‘I know that plu­ral mar­riage gets viewed as some­thing that is easy for the man and hard for the women,’ he says. ‘But as a man, you are faced with the ques­tion: can I emo­tion­ally, phys­i­cally, prac­ti­cally take care of t his in­creas­ing litt le fam­ily king­dom? It puts you face-to-face with a man’s deep­est fears and in­se­cu­ri­ties: maybe I can’t do it.’

There is also the del­i­cate mat­ter of mul­ti­ple sex ual re­lat ion­ships, which present a level of pres­sure. ‘I dif­fer­en­ti­ate be­tween sex and love­mak­ing,’ says Enoch. ‘Sex is in­ter­course, and you can do it with any­one. Love-mak­ing is two souls bond­ing, cher­ish­ing each other, cel­e­brat­ing each ot her, re­spect­ing each ot her,’ he says. ‘I st r ive very hard not to have sex but to make love.’

His el­dest daugh­ter, 18-year-old Tianna, brings lunch to her par­ents. Col­lege isn’t on the cards for the Fos­ter chil­dren. ‘Ca­reer isn’t our first fo­cus. Hap­pi­ness, joy, re­la­tion­ships are,’ says Enoch.

In­deed, Tianna and her sis­ter Cher­ish, 16, are both al­ready of­fi­cially ‘court­ing’, the pre­lude to mar­riage in the fun­da­men­tal­ist Mor­mon com­mu­nity. It is an old-fash­ioned sys­tem, with boys ask­ing a fa­ther for his per­mis­sion to get to know his daugh­ter. Sex be­fore mar­riage is frowned upon.

There are an es­ti­mated 38,000 Mor­mon fun­da­men­tal­ists in Utah, Enoch tells me, but partly in or­der to en­sure that the po­ten­tial mat­ing pool does not shrink too small, ev­ery sum­mer there is a‘ rally’ at the Rock, a four-day so­cial event at­tended by 300-500 fun­da­men­tal­ist Mor­mons from Ari­zona, Mis­souri, Mex­ico and Canada.

Even with plenty of op­tions, the lo­gis­tics of plu­ral mar­riage would be enough to deter many. Abel Mor­ri­son, who splits his time be­tween three apart­ments in one prop­erty, car­ries a man-bag at all times, con­tain­ing a tooth­brush, de­odor­ant, his phone charg­ers and his run­ning kit, among other es­sen­tials. ‘If I had to search ev­ery house for it ev­ery day, I would never ac­tu­ally run,’ he laughs.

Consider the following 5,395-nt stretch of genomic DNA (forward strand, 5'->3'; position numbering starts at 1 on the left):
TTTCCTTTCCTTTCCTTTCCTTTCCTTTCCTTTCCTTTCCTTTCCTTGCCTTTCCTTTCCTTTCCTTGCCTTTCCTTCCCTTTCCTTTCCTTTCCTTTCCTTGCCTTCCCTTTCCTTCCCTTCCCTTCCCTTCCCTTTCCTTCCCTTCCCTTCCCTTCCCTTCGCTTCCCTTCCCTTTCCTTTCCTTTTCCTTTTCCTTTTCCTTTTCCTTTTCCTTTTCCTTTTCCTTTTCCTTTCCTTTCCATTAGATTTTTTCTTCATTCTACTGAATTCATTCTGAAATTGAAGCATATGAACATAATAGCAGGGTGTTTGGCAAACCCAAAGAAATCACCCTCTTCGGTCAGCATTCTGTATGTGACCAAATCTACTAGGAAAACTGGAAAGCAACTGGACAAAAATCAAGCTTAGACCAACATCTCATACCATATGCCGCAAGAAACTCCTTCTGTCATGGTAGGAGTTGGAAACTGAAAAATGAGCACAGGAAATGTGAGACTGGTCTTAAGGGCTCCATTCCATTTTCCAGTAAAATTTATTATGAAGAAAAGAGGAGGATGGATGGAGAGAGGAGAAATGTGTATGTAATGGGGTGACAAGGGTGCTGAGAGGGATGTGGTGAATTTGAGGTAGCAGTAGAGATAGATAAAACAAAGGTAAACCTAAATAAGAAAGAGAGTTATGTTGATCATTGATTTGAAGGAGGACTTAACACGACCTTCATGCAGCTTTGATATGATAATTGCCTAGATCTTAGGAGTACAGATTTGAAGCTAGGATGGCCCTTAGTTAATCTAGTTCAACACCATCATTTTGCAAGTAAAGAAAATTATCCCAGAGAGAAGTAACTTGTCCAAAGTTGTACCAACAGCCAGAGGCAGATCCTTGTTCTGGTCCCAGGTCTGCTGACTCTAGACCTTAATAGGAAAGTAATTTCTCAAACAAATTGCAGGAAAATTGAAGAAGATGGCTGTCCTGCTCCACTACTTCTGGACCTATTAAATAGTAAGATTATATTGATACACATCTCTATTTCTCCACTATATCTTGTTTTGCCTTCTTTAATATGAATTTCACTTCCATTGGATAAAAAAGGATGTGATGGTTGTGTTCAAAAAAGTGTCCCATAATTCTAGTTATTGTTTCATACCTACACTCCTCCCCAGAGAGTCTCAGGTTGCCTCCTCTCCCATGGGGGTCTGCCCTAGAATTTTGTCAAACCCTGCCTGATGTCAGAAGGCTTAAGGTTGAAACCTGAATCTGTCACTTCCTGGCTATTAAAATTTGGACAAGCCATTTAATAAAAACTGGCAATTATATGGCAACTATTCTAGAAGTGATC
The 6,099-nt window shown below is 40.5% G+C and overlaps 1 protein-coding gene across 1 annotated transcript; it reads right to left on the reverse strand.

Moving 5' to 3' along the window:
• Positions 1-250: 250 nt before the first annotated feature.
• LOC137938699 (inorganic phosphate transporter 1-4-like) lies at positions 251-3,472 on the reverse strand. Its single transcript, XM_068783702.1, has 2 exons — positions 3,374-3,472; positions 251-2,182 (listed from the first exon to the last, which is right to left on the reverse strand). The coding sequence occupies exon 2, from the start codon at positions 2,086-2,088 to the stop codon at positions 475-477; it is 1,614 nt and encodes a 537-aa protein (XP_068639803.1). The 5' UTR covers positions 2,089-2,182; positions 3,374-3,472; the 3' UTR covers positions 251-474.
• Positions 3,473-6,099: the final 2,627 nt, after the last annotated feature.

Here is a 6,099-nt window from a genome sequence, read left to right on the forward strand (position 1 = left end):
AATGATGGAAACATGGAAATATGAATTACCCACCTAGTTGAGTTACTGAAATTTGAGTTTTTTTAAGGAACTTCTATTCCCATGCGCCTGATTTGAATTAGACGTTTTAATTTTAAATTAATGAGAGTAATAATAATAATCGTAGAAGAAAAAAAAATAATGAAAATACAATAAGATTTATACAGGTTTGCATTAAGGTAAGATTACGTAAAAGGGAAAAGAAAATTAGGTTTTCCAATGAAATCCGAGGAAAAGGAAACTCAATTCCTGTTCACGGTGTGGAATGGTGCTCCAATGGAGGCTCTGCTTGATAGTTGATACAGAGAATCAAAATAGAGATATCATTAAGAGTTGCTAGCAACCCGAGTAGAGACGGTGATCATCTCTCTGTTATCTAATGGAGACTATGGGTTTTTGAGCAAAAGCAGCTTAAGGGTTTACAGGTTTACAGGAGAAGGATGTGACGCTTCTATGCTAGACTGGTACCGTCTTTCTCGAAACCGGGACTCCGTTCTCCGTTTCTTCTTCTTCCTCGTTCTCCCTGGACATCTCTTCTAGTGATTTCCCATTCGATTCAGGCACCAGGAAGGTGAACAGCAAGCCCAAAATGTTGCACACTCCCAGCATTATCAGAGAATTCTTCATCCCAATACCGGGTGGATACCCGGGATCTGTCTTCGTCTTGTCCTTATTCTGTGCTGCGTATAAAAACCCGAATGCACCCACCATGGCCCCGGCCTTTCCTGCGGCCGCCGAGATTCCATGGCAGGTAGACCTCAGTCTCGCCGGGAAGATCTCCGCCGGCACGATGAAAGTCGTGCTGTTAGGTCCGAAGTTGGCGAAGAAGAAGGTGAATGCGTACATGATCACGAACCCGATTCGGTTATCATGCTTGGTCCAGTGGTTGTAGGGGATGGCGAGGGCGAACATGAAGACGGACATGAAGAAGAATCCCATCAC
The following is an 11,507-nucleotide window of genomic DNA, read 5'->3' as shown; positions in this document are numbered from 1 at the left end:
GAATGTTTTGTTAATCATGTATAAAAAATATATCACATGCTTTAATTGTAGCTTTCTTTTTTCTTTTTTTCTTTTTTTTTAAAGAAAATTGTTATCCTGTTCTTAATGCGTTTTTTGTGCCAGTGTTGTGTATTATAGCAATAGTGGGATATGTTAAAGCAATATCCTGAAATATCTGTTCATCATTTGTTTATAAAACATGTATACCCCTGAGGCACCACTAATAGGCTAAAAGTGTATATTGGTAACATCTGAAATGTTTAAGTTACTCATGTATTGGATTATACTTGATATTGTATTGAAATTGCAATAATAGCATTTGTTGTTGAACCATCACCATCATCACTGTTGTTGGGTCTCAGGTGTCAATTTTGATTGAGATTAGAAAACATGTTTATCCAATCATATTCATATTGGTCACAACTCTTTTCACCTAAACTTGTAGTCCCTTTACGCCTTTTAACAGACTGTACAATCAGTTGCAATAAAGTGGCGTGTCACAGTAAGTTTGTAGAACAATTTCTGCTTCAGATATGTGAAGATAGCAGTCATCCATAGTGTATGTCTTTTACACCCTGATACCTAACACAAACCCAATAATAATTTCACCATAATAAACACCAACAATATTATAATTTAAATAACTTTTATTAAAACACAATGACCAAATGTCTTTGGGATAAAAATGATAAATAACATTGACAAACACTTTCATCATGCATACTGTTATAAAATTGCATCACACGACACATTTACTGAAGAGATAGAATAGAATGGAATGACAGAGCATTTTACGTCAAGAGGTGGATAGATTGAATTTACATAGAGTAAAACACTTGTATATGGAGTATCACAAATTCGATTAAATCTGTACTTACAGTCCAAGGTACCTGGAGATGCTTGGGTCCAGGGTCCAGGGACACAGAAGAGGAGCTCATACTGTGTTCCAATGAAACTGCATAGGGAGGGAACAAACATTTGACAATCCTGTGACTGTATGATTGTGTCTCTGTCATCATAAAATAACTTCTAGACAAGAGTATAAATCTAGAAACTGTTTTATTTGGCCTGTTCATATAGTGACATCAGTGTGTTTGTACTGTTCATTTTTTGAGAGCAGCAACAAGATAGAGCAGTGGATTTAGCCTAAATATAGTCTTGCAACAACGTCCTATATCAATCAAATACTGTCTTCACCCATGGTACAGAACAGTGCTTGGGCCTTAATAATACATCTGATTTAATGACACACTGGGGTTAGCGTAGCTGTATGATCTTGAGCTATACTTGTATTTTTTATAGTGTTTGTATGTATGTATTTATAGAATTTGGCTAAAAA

He and his first wife, Suzie, met as teenagers. Both had grown up in polyg­a­mous fam­i­lies close to Salt Lake City. ‘I didn’t want to marry any­one who did not care to live plu­ral mar­riage,’ says Suzie, a trainee nurse. Just 18 months into their mar­riage, Suzie sug­gested that her friend Beth – who had also grown up in a polyg­a­mous fam­ily – might join them, and then, five years ago, t hat Ma­rina, t hen just 18, might be a suit able can­di­date to ex­pand their fam­ily fur­ther.

‘The f irst year was hell,’ Ma­rina says, wit h im­pres­sive can­dour. ‘I hear that the first year of any mar­riage is hard, but I was deal­ing with my hus­band hav­ing t wo ot her re­lat ion­ships, and loads of kids al­ready. I wasn’t able to have that newly-wed time with him, and I was re­ally young. I had all th­ese emo­tions and I didn’t know how to process the stuff I was go­ing through.

‘I would text Abel while he was on his reg­u­lar date night with Beth or Suzie, and that would cause prob­lems,’ she re­calls. ‘I re­ally re­gret that now, but I couldn’t grasp how he could love me equally when he was al­ready lov­ing two other women.’

Moth­er­hood has helped. ‘I didn’t think I could love any­one as much as I loved my daugh­ter,’ she re­calls. Ni­cole is now two and a half. ‘Then, when I had my son [Ian, now nine months], I sud­denly un­der­stood what Abe had been try­ing to get me to see: that love is not a lim­ited amount, but that it can grow; my heart could ex­pand.’

Can so­ci­ety be­yond the Rock ever be sim­i­larly con­vinced? By Enoch’s rea­son­ing, since the Mar­riage Equal­ity Act has made same-sex mar­riage le­gal, why should monogamy re­main the only fam­ily model? But, I con­clude, as I head back down the road to nor­mal, prob­a­bly be­cause most of us just aren’t ready for polygamy. Three Wives, One Hus­band, Chan­nel 4, Thurs­days at 9pm

‘Plu­ral mar­riage puts you face-to-face with a man’s deep­est fears and in­se­cu­ri­ties: maybe I can’t do it’

Top The clus­ter of cave-like dwellings at the Rock. Above Abel Mor­ri­son with his three wives, and their 12 chil­dren

Enoch Fos­ter with his wives Lil­lian and Ca­t­rina. Op­po­site Abel Mor­ri­son with his wives Suzie, Ma­rina and Beth

Top A snap­shot of Lil­lian and Ca­t­rina Fos­ter, flank­ing prospec­tive wife num­ber three, Ly­dia. Above Cary Knecht with Anna and three of their chil­dren